Most of these suggestions are great. Don't forget about "Moonlighting." This is 80s, but still good. (Although I'm not sure how well it will hold up. Haven't seen it since.)

I just watched "Kingdom" and while it's only 18 episodes, that's 18 hours of smart and sweet TV.

Seconding The Larry Sanders Show and Frasier and Wings.

Ugly Betty? The Commish? Not so much. But that's just my taste I guess.
posted by gjc at 6:54 AM on August 16, 2012

Response by poster: My mum loved The Nanny! Home Improvement big here in the 90s, not keen on the family/kids thing so much. It worked for me in Roseanne as the kids had defined personalities rather than just being cute or grounds for Very Special Episodes.

I have seen episodes of Cheers here and there, it might be worth picking up again, though the first episodes I saw were the Kirstie Allie ones so I missed out on Sam and Diane a bit. Loved The Cosby Show as a kid but find it a bit corny now. Couldn't get into Larry Sanders (which was annoying given how much of a precedent it set). Ally McBeal suffered from the same overexposure here as Friends thanks to the dancing baby whatsit, but I could have written it off unfairly. SNL isn't or wasn't shown over here, not even if a famous-in-the-UK band or performer is on it (hence Kristen Wiig being heralded as a 'comedy newcomer' over here).

Two things I should have mentioned that I liked: Popular (the high school turned vaguely surreal drama with a pre Less Than Perfect Sara Rue) and Cybill (LOVE Zoe and Mary-Ann).

Ellen I haven't seen in years. Not sure if they kept showing it here up until the coming-out. I remember the bookstore crew being fun!
posted by mippy at 6:55 AM on August 16, 2012

I liked Homicide, Life on the Street. Dark humor, great plots, some arcs, some not, especially in the first season, before the network kept re-tooling it and adding a bunch of drama among the detectives. This is a David Simon creation, he did The Wire, so you know it's good.

The X-Files, it's been awhile, I'll bet that would be worth watching again.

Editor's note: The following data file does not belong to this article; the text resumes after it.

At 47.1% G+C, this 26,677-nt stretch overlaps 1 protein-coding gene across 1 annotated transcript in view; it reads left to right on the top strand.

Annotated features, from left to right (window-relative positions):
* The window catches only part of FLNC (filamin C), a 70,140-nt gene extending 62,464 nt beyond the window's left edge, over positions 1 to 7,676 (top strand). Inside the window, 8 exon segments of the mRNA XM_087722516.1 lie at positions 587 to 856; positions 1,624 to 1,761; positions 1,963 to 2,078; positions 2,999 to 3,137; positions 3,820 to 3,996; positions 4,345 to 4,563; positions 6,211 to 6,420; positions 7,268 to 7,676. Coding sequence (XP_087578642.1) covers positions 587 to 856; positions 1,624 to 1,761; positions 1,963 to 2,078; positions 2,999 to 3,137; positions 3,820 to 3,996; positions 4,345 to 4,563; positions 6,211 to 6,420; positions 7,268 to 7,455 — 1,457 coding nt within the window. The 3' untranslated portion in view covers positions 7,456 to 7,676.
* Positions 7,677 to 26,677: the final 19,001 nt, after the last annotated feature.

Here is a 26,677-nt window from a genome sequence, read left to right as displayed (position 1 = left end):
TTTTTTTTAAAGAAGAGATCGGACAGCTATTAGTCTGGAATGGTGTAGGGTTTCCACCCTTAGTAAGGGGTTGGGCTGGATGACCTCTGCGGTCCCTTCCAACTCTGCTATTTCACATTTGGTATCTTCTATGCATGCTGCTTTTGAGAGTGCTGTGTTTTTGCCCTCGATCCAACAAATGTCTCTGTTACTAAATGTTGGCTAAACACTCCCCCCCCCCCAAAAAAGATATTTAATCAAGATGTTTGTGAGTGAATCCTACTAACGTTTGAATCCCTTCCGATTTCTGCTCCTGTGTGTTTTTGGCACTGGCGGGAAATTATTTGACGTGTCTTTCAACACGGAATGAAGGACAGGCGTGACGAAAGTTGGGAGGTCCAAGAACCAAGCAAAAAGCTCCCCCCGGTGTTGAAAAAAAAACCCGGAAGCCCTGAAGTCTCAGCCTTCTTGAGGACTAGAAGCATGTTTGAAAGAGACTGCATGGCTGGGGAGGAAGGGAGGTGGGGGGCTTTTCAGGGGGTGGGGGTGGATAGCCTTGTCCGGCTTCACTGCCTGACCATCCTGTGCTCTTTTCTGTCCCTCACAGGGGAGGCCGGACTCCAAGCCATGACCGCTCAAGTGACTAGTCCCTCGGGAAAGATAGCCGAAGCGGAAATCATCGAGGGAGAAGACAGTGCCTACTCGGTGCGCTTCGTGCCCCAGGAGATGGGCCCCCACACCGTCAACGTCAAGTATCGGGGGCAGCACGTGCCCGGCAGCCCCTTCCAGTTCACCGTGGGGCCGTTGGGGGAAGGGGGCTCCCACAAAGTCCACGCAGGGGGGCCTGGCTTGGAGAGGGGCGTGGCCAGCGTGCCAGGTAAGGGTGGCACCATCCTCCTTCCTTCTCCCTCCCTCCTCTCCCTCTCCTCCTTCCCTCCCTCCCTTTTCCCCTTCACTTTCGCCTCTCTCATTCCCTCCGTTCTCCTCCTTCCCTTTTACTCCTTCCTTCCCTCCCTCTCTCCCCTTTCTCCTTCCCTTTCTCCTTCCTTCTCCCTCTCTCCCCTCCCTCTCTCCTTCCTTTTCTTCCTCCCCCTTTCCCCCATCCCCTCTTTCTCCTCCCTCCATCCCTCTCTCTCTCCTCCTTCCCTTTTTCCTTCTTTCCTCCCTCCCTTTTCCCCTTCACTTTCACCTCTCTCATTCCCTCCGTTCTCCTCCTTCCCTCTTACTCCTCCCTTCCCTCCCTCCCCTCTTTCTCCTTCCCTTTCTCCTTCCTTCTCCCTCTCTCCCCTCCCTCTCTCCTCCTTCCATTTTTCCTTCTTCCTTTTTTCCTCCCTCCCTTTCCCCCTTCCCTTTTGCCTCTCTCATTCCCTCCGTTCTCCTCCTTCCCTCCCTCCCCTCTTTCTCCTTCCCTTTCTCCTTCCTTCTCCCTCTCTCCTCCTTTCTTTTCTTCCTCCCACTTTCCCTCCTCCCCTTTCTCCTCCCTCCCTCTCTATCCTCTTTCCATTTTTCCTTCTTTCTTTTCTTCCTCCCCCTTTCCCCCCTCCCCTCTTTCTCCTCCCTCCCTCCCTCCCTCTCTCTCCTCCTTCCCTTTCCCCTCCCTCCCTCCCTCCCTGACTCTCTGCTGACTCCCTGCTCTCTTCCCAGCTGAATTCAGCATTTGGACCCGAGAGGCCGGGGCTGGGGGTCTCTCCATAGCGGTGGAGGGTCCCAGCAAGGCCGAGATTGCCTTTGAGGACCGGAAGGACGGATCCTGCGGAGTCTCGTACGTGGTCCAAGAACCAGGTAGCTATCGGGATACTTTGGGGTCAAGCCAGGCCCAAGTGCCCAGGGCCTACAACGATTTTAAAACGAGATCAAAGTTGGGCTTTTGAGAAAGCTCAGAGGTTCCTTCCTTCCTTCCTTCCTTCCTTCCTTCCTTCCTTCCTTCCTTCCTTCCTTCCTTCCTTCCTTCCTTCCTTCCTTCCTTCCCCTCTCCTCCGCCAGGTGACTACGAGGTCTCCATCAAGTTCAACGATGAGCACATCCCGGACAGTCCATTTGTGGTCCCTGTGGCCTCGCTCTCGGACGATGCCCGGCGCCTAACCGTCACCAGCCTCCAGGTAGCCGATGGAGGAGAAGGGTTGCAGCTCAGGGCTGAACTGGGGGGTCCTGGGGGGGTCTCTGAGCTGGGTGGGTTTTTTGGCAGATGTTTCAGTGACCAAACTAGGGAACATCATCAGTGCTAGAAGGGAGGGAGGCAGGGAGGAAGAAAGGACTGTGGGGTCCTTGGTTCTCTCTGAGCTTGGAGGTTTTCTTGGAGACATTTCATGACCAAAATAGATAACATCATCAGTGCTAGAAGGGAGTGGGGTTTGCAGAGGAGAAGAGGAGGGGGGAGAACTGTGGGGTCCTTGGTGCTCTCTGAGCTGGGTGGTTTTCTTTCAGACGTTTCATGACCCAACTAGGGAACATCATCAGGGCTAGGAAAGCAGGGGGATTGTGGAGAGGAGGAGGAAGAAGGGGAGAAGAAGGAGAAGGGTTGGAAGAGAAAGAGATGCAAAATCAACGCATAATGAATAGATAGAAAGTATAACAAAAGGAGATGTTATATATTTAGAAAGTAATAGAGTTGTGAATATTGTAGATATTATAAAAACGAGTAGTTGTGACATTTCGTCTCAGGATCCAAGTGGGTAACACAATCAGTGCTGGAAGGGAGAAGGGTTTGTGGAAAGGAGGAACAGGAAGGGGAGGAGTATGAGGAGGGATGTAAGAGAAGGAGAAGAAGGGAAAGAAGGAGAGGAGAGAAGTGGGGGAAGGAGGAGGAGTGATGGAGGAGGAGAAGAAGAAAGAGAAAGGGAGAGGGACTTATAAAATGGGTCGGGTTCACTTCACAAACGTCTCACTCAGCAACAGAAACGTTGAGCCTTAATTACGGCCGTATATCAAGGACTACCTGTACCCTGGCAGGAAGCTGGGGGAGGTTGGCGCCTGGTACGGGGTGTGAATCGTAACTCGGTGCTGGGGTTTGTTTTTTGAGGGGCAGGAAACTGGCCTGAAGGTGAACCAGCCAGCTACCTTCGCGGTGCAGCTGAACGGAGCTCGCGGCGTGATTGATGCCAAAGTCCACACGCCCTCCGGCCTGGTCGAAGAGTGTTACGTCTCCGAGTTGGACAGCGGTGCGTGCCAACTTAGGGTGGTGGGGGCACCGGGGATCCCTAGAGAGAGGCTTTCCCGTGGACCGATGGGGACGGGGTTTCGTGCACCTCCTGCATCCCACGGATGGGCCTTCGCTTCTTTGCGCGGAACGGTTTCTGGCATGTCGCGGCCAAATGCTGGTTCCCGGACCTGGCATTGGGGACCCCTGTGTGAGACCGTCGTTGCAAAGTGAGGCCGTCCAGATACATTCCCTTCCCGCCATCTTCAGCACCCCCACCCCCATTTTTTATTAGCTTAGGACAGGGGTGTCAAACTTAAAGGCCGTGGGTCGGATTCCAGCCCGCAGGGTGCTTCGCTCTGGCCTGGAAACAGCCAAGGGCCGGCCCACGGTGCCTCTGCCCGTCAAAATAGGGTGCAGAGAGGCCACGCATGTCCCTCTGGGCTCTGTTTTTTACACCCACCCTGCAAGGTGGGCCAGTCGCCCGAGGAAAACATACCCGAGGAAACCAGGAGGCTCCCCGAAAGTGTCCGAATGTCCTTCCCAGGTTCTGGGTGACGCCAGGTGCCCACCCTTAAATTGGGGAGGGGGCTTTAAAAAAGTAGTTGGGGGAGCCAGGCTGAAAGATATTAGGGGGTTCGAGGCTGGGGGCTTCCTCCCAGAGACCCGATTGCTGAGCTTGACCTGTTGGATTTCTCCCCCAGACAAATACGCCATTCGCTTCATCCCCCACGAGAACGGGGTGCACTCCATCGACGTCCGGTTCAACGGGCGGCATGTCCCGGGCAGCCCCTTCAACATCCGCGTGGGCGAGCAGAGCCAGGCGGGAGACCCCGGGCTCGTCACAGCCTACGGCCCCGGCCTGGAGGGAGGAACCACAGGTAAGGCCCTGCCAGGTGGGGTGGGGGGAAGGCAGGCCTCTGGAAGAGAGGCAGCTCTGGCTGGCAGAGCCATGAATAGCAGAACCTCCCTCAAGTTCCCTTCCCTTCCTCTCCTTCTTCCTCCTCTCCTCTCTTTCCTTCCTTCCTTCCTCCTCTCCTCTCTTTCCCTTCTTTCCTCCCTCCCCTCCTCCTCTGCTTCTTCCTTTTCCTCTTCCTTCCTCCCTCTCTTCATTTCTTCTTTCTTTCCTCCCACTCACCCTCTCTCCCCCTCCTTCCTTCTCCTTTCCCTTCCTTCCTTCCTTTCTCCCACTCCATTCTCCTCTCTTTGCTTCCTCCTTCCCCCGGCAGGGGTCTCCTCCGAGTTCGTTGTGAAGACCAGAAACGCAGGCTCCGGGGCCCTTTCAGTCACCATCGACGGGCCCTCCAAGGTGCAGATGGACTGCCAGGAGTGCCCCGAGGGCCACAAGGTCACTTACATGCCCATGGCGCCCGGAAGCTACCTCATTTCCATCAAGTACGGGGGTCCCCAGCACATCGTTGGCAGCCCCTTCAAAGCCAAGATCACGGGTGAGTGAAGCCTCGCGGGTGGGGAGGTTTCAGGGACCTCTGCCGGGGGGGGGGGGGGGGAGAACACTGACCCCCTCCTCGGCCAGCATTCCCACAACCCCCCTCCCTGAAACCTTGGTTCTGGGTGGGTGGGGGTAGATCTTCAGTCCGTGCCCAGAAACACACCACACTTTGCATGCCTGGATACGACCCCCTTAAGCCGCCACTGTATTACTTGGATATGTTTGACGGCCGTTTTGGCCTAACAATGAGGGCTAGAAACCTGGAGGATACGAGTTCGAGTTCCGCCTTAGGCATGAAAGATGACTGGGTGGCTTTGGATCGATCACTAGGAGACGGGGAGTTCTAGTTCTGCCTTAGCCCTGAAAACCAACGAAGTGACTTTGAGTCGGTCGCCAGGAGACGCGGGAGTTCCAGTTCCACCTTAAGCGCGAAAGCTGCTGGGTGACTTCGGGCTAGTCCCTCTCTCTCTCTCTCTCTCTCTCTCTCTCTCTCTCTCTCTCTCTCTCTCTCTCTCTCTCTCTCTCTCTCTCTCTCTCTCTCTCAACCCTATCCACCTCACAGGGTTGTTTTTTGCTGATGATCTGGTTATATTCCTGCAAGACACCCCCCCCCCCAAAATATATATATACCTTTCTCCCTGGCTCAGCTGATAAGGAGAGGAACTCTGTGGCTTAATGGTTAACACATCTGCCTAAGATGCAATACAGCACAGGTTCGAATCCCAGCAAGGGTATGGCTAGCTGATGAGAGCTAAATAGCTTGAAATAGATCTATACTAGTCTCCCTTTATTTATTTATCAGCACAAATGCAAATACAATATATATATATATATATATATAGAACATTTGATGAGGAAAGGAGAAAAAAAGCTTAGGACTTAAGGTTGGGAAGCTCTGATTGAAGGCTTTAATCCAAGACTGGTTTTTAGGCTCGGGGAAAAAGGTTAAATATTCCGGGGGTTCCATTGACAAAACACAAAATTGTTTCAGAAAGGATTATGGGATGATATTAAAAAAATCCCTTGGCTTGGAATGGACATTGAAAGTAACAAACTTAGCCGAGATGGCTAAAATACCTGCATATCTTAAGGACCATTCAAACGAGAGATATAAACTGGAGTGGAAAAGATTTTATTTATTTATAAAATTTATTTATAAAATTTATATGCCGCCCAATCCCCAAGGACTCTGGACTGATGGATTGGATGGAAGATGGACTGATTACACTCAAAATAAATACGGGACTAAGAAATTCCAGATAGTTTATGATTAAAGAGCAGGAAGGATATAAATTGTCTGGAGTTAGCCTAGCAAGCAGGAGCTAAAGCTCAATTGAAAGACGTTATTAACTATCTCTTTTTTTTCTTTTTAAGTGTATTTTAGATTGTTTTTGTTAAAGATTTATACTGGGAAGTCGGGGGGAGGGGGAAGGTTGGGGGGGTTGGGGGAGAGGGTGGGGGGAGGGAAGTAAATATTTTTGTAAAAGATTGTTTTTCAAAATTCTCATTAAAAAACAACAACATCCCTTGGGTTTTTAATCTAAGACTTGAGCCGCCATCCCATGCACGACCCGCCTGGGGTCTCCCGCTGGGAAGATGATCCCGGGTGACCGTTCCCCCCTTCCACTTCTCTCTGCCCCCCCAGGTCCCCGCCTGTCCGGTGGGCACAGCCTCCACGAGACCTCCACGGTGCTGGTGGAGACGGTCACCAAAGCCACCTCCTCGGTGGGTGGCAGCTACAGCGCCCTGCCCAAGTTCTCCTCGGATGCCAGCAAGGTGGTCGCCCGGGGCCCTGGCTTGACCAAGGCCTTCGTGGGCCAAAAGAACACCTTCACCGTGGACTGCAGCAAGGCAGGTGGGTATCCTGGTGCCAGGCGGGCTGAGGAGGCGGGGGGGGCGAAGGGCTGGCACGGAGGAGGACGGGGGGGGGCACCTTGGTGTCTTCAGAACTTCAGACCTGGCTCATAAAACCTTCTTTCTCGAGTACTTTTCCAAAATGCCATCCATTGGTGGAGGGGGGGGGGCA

How about The Mary Tyler Moore Show? And if you like that, Rhoda. It's seventies, but it's good.

That's a good start.
posted by Ruthless Bunny at 7:22 AM on August 16, 2012

The Drew Carey show was quite good from that era, Sports Night is amazing. Alias is good. You don't seem to be going for the soapy at all, but Dawson's Creek and Felicity are a lot of fun if you like that genre at all. Cold Case is good in the crime genre. Psych is more modern, but the early seasons were quite good.
posted by dadici at 7:29 AM on August 16, 2012

Yes to giving the C4 imports you mentioned a go, Desperate Housewives, Greys Anatomy, Ugly Betty.

Desperate Housewives is good as background, recaps every episode, narrator telling you what people are doing / thinking. I get though episodes of the last series on DVR while doing chores. Plus you get to play the 'guess what colour Bree is wearing' game. 'I guess bottle green'.....look up at screen..'ooh, rust, close'.

Bonus game for the last two seasons: does the show stylist still hate Renee? Look up, 'oof yes, what a hideous outfit'.

A similar narrator structure with Greys Anatomy would make it good for background too.

All suffer a bit in a drop in quality in the later series, I had to stop watching Betty after the first few seasons as it suddenly became quite awful, but thats no biggie for background TV.
posted by Ness at 7:29 AM on August 16, 2012

The X-Files, it's been awhile, I'll bet that would be worth watching again.

The X-Files is actually really hard to watch as background, I found. There are long sequences in the show of people doing things quietly, and not talking about them, as well as plot points that hinge on visual clues.
posted by jacquilynne at 7:31 AM on August 16, 2012

A couple I don't see mentioned are "That 70's Show" (skip the last season) and the Star Trek stuff - most any of the series are good "background" stuff.